Working in collaboration with Transport Infrastructure Ireland (TII), the project objectives were to:
- analyse data from collisions on the road network arising from aquaplaning (hydroplaning) skid incidents;
- using data from TII motorway maintenance and renewal contracts, identify the parameters relevant to developing a design methodology that better ensures that gradient, depth of water on the carriageway, and drainage path length allow for adequate surface drainage of the carriageway in all circumstances;
- investigate rolling crown construction methodologies to establish best practice, and develop requirements for designers and contractors undertaking proposals for such works;
- identify and assess amendments in the TII standards that can enhance compliance with pavement surface tolerances at rolling crowns while taking due account of other design factors such as driver comfort and reducing pavement joints in surface courses;
- investigate amendments to pavement tolerance requirements in the TII standards to allow tighter control over construction methodologies.
From analyses of water depth and road gradients where collisions associated with aquaplaning were occurring on the national road network in Ireland, we developed a design methodology for road schemes that can reduce aquaplaning incidents significantly.
We also produced tighter design and construction methodologies for constrained locations where a rolling crown needs to be constructed.
The project contributed to an increase in understanding of the interaction between surface course materials, durability, road geometry, texture depth, road spray and skid resistance.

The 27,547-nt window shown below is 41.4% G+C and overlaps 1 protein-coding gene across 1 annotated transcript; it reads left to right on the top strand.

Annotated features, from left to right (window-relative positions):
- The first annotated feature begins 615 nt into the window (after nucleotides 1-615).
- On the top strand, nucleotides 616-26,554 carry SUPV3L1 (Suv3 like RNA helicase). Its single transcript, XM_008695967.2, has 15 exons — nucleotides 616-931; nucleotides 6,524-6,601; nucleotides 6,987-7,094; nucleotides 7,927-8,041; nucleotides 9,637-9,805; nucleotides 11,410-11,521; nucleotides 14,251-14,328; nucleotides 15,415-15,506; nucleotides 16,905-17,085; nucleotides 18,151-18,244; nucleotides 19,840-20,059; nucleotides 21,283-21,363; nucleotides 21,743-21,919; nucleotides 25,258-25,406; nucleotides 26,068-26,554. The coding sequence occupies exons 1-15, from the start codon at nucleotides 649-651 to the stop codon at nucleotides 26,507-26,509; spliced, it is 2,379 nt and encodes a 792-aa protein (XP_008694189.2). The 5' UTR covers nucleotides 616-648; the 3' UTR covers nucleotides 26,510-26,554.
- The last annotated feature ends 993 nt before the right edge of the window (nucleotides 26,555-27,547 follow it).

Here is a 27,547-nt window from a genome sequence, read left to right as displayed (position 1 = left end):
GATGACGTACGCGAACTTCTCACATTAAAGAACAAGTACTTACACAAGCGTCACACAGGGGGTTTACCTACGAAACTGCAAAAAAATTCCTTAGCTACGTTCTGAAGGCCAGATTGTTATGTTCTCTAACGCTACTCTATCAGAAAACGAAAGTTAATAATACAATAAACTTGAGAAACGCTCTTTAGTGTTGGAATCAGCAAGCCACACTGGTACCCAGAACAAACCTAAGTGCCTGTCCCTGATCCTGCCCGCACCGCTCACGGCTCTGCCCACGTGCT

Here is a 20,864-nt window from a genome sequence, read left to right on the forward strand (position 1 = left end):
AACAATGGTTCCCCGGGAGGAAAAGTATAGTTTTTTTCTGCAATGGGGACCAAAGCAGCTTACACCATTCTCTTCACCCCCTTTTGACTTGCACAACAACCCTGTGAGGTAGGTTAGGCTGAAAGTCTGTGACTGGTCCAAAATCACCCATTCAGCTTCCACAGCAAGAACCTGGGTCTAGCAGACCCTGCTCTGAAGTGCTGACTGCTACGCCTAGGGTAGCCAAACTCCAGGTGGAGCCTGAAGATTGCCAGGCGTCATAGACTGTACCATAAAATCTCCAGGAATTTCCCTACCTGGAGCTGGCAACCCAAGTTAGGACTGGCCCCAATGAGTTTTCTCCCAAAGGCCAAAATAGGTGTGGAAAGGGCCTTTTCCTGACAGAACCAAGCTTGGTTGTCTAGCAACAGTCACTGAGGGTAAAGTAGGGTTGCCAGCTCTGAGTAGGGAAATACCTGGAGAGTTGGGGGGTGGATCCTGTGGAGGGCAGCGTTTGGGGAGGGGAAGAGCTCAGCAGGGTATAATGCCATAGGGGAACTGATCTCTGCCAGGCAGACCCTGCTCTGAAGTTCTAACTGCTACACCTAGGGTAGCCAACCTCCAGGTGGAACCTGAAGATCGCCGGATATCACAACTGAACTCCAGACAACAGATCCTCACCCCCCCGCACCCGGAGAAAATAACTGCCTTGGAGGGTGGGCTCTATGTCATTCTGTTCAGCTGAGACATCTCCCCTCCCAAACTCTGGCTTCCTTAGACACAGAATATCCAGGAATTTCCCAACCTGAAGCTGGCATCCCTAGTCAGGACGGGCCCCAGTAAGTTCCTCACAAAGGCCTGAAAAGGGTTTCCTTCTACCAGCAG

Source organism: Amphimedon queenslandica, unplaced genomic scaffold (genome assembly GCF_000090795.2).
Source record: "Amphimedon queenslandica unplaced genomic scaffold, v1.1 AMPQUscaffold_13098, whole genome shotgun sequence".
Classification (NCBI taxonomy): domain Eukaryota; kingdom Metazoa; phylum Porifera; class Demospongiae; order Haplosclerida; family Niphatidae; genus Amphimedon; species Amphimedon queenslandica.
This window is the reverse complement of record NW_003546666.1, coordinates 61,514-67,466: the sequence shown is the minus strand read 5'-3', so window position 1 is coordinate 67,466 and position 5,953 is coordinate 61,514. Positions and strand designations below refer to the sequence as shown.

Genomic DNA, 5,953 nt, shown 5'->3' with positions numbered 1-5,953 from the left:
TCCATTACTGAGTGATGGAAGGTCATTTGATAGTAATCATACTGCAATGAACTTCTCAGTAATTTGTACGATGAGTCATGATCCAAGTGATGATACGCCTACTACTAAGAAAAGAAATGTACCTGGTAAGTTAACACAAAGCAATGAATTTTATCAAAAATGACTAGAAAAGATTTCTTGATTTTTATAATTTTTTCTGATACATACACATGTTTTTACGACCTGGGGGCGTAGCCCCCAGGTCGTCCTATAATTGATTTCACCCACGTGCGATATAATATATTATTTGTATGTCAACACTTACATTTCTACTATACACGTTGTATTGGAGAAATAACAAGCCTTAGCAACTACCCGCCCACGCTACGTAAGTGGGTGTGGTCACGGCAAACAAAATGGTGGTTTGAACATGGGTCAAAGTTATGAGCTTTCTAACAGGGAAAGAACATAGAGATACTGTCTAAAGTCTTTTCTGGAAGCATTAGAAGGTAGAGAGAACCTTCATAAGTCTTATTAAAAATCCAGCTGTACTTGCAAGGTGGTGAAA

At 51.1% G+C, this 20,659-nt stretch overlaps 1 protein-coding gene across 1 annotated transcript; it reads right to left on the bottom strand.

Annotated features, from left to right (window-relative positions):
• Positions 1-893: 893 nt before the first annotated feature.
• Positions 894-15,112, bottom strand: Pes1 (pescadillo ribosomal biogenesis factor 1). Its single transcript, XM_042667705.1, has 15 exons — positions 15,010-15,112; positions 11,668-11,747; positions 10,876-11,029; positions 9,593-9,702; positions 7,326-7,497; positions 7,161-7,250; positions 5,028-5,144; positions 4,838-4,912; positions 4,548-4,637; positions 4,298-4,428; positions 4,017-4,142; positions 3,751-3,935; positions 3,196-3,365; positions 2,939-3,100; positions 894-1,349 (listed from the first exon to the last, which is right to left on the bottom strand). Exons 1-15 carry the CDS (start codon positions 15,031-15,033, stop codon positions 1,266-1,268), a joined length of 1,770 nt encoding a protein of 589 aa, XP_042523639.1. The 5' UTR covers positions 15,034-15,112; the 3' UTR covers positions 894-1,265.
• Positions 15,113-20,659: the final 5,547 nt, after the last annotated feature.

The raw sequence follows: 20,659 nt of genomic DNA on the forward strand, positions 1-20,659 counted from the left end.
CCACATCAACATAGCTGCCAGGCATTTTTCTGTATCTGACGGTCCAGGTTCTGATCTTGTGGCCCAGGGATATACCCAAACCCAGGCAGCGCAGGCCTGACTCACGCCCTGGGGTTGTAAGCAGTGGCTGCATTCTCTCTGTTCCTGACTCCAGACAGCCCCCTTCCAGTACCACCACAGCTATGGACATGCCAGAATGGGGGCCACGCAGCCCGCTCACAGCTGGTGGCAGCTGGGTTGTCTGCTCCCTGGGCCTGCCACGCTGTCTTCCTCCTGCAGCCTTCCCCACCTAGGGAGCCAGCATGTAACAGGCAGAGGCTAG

The research has led to the introduction of new design methodologies that are now widely accepted as best practice across the firm, resulting in the design of more effective surface drainage of road schemes.
Based on this work, revised design methodologies and parameters have been published in the Transport Infrastructure Ireland road geometry standards along with amendments to the TII specification for road works.
The revised standards will be deployed on all national road schemes in Ireland, and will provide road design geometries that improve surface drainage and, thereby, help to improve road safety.
Application of the knowledge generated in this project and captured in the revised TII design standards can reduce the likelihood of standing water on carriageway and, therefore, reduce the risk of accidents on the national road network in Ireland.
This research has resulted in the introduction of improved highway design and construction methodologies that have already reduced aquaplaning incidents significantly on the Irish road network.